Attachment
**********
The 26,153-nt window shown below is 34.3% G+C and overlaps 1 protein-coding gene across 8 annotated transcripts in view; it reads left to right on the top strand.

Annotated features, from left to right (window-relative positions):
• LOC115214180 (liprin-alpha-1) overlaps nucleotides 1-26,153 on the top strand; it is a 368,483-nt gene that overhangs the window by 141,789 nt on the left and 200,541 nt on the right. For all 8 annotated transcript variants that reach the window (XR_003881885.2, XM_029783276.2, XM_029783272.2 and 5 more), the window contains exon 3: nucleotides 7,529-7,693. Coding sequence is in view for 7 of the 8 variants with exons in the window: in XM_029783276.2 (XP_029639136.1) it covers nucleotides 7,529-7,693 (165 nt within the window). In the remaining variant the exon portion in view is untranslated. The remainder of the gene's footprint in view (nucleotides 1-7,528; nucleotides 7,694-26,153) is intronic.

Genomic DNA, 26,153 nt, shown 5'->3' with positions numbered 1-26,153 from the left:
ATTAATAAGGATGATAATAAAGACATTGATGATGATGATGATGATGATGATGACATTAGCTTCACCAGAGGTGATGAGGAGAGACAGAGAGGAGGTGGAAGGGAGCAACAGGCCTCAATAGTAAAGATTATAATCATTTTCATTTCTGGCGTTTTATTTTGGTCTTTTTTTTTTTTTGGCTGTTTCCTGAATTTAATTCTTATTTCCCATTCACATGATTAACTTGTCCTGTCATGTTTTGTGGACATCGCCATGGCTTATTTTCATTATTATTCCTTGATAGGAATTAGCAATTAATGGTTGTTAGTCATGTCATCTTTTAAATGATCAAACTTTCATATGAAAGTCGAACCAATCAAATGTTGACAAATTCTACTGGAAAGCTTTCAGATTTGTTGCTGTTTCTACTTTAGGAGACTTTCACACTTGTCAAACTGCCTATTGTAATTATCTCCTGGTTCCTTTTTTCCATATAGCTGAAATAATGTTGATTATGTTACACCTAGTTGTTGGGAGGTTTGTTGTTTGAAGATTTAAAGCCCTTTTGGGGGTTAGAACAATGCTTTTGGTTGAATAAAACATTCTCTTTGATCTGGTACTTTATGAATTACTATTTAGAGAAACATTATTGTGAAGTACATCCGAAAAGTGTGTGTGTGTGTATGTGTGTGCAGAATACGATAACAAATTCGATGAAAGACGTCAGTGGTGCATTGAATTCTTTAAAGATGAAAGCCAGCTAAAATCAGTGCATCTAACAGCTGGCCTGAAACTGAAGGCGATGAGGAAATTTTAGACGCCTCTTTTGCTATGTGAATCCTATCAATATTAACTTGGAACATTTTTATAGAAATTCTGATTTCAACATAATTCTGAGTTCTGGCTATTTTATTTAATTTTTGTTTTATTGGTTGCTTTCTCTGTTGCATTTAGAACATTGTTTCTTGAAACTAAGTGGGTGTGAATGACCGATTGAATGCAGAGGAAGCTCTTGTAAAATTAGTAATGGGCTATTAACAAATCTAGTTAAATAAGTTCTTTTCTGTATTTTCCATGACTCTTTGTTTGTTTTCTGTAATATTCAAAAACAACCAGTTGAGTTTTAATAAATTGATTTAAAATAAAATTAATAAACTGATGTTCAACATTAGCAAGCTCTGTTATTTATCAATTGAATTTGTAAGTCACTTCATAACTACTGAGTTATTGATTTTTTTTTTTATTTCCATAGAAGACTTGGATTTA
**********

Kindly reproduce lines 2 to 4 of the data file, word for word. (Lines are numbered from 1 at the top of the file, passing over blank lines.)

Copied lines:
Annotated features, from left to right (window-relative positions):
• LOC115214180 (liprin-alpha-1) overlaps nucleotides 1-26,153 on the top strand; it is a 368,483-nt gene that overhangs the window by 141,789 nt on the left and 200,541 nt on the right. For all 8 annotated transcript variants that reach the window (XR_003881885.2, XM_029783276.2, XM_029783272.2 and 5 more), the window contains exon 3: nucleotides 7,529-7,693. Coding sequence is in view for 7 of the 8 variants with exons in the window: in XM_029783276.2 (XP_029639136.1) it covers nucleotides 7,529-7,693 (165 nt within the window). In the remaining variant the exon portion in view is untranslated. The remainder of the gene's footprint in view (nucleotides 1-7,528; nucleotides 7,694-26,153) is intronic.

Genomic DNA, 26,153 nt, shown 5'->3' with positions numbered 1-26,153 from the left: